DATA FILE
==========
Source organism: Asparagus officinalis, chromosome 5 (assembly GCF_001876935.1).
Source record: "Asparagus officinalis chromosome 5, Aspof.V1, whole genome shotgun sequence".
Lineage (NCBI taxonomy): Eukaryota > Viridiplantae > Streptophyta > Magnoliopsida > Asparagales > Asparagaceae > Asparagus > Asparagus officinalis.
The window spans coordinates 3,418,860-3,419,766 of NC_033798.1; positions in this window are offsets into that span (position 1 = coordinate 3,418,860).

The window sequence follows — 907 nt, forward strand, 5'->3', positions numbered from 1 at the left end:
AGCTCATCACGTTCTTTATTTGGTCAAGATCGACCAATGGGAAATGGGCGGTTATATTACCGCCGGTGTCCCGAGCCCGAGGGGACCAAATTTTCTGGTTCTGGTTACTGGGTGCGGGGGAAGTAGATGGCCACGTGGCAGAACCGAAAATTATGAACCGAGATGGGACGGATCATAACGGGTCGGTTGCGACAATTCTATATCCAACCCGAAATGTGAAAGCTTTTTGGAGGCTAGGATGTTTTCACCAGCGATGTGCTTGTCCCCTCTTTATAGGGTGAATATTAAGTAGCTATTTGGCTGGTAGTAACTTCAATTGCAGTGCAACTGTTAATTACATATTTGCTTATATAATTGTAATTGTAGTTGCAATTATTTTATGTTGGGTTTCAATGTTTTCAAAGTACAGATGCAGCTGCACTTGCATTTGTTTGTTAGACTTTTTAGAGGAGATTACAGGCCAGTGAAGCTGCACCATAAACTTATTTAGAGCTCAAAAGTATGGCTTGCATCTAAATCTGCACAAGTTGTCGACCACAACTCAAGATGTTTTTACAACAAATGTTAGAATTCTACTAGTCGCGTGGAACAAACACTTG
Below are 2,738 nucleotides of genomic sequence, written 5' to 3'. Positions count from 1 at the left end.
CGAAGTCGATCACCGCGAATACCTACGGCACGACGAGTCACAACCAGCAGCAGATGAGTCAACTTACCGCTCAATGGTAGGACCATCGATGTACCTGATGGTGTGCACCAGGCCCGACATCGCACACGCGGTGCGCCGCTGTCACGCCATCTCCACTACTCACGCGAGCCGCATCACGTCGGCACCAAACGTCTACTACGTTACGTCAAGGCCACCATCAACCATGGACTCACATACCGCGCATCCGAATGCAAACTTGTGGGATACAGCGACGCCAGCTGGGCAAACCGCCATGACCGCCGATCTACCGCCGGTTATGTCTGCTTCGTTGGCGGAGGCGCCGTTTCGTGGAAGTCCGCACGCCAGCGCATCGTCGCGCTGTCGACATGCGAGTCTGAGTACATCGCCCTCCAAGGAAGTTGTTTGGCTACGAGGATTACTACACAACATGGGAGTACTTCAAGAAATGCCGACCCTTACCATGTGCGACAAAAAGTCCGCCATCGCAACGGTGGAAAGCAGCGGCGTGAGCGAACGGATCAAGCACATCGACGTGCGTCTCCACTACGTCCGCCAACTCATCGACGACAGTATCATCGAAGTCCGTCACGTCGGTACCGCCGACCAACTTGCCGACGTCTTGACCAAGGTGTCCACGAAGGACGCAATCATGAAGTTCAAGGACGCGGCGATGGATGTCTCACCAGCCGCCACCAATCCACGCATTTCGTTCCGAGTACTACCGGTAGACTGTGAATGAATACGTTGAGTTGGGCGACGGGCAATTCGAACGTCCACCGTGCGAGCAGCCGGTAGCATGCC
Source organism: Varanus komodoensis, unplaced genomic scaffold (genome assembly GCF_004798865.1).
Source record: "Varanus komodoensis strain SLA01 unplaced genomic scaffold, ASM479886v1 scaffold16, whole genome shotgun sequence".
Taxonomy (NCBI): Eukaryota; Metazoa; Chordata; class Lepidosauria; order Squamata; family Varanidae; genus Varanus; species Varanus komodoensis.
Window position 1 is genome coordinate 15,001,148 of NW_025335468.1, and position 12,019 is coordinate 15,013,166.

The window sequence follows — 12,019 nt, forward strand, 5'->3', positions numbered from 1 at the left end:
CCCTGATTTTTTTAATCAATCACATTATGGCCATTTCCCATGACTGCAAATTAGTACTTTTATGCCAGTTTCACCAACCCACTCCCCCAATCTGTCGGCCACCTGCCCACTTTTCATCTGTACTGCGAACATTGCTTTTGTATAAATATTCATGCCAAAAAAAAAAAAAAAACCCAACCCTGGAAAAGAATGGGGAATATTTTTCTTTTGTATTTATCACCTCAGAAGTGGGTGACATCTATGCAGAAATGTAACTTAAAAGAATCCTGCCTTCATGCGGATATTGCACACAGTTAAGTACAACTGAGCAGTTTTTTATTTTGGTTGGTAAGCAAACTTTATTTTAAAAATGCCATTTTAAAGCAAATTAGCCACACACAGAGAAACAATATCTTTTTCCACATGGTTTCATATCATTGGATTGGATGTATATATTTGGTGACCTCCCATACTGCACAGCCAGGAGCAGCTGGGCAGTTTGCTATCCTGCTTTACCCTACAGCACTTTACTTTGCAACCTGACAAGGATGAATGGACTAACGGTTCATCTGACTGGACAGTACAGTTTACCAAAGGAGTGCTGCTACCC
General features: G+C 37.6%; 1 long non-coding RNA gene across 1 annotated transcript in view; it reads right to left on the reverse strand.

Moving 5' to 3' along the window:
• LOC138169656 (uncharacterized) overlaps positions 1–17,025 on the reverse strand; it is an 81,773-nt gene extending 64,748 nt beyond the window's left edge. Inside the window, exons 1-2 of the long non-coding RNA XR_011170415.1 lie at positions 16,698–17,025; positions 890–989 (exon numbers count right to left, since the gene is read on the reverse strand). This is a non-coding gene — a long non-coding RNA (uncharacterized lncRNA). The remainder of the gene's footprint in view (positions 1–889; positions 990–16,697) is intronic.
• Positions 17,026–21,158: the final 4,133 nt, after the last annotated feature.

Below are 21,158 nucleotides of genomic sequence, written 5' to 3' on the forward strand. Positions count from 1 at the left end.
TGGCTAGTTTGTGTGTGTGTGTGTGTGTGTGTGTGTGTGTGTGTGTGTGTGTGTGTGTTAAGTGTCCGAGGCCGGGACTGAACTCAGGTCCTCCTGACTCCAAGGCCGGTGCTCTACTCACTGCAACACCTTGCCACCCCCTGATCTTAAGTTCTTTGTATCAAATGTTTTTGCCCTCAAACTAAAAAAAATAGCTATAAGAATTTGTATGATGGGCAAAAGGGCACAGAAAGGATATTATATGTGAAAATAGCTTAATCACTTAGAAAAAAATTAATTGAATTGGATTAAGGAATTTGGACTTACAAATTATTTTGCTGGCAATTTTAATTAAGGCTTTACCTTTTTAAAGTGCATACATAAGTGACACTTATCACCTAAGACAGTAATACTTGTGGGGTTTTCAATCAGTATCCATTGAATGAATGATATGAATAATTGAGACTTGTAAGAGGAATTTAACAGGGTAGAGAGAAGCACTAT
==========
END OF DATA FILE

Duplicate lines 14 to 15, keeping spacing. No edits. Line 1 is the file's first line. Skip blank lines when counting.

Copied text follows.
CCCTGATTTTTTTAATCAATCACATTATGGCCATTTCCCATGACTGCAAATTAGTACTTTTATGCCAGTTTCACCAACCCACTCCCCCAATCTGTCGGCCACCTGCCCACTTTTCATCTGTACTGCGAACATTGCTTTTGTATAAATATTCATGCCAAAAAAAAAAAAAAAACCCAACCCTGGAAAAGAATGGGGAATATTTTTCTTTTGTATTTATCACCTCAGAAGTGGGTGACATCTATGCAGAAATGTAACTTAAAAGAATCCTGCCTTCATGCGGATATTGCACACAGTTAAGTACAACTGAGCAGTTTTTTATTTTGGTTGGTAAGCAAACTTTATTTTAAAAATGCCATTTTAAAGCAAATTAGCCACACACAGAGAAACAATATCTTTTTCCACATGGTTTCATATCATTGGATTGGATGTATATATTTGGTGACCTCCCATACTGCACAGCCAGGAGCAGCTGGGCAGTTTGCTATCCTGCTTTACCCTACAGCACTTTACTTTGCAACCTGACAAGGATGAATGGACTAACGGTTCATCTGACTGGACAGTACAGTTTACCAAAGGAGTGCTGCTACCC
General features: G+C 37.6%; 1 long non-coding RNA gene across 1 annotated transcript in view; it reads right to left on the reverse strand.